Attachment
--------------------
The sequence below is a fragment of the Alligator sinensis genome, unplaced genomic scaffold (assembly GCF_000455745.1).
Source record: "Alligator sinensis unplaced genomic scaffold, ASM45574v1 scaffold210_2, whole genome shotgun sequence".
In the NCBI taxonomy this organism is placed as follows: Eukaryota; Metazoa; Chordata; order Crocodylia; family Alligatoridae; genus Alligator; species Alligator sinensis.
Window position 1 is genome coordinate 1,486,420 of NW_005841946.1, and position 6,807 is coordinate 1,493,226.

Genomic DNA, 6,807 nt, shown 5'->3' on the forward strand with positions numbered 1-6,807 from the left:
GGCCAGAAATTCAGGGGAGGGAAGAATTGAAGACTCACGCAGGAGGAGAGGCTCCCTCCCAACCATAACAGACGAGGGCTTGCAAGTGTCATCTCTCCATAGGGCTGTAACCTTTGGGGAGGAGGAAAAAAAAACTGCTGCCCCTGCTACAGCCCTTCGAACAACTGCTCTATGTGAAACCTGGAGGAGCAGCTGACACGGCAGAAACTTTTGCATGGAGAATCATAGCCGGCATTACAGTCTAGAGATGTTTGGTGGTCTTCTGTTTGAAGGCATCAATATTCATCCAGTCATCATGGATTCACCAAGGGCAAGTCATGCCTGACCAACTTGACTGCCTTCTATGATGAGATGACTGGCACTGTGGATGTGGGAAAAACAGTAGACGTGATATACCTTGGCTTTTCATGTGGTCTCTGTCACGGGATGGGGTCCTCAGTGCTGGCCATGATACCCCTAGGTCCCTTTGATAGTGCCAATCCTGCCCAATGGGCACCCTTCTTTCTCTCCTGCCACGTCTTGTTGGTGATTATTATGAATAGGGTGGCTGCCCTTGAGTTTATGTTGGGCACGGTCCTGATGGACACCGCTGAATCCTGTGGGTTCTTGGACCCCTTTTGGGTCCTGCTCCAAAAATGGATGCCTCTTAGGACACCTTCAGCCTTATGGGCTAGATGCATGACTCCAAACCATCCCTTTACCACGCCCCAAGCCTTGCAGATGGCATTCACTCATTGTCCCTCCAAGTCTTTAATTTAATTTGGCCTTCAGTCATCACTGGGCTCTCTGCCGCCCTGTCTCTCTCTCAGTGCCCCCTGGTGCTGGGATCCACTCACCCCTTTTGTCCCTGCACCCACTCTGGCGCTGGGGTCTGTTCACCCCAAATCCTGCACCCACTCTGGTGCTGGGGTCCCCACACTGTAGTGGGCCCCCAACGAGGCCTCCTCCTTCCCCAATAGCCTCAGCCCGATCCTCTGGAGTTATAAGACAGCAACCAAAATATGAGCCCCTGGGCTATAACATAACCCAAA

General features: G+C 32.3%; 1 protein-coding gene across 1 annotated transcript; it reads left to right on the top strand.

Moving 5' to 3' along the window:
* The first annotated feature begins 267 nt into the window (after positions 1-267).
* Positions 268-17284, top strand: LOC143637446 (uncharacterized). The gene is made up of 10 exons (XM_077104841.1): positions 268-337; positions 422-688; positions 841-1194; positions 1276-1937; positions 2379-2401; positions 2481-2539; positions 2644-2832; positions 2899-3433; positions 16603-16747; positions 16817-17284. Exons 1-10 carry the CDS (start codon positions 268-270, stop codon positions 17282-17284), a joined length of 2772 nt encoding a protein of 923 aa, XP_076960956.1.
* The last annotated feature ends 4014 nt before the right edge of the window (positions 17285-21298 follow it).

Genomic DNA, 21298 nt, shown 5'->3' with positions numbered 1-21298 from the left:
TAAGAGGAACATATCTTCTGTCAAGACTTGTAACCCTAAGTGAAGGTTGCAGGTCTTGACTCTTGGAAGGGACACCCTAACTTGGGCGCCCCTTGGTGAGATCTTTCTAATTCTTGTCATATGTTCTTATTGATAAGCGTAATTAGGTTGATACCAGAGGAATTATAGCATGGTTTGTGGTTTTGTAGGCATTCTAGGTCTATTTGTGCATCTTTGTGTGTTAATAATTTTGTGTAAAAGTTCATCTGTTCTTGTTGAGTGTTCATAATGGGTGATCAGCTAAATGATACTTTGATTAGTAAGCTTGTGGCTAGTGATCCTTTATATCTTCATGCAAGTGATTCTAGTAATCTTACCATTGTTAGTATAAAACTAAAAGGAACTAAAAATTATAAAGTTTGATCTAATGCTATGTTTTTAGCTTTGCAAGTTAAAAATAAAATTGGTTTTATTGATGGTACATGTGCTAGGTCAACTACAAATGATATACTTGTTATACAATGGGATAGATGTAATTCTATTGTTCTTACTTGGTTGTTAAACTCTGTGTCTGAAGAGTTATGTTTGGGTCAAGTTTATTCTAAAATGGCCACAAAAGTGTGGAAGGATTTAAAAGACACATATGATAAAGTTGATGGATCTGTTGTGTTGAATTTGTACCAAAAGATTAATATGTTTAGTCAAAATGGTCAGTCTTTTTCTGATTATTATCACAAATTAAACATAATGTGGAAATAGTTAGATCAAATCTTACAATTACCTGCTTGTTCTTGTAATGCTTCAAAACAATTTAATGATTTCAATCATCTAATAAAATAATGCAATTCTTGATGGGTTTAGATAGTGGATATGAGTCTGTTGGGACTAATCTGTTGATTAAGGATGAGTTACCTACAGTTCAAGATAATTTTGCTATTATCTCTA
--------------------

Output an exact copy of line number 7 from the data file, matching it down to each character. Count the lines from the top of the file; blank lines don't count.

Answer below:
General features: G+C 32.3%; 1 protein-coding gene across 1 annotated transcript; it reads left to right on the top strand.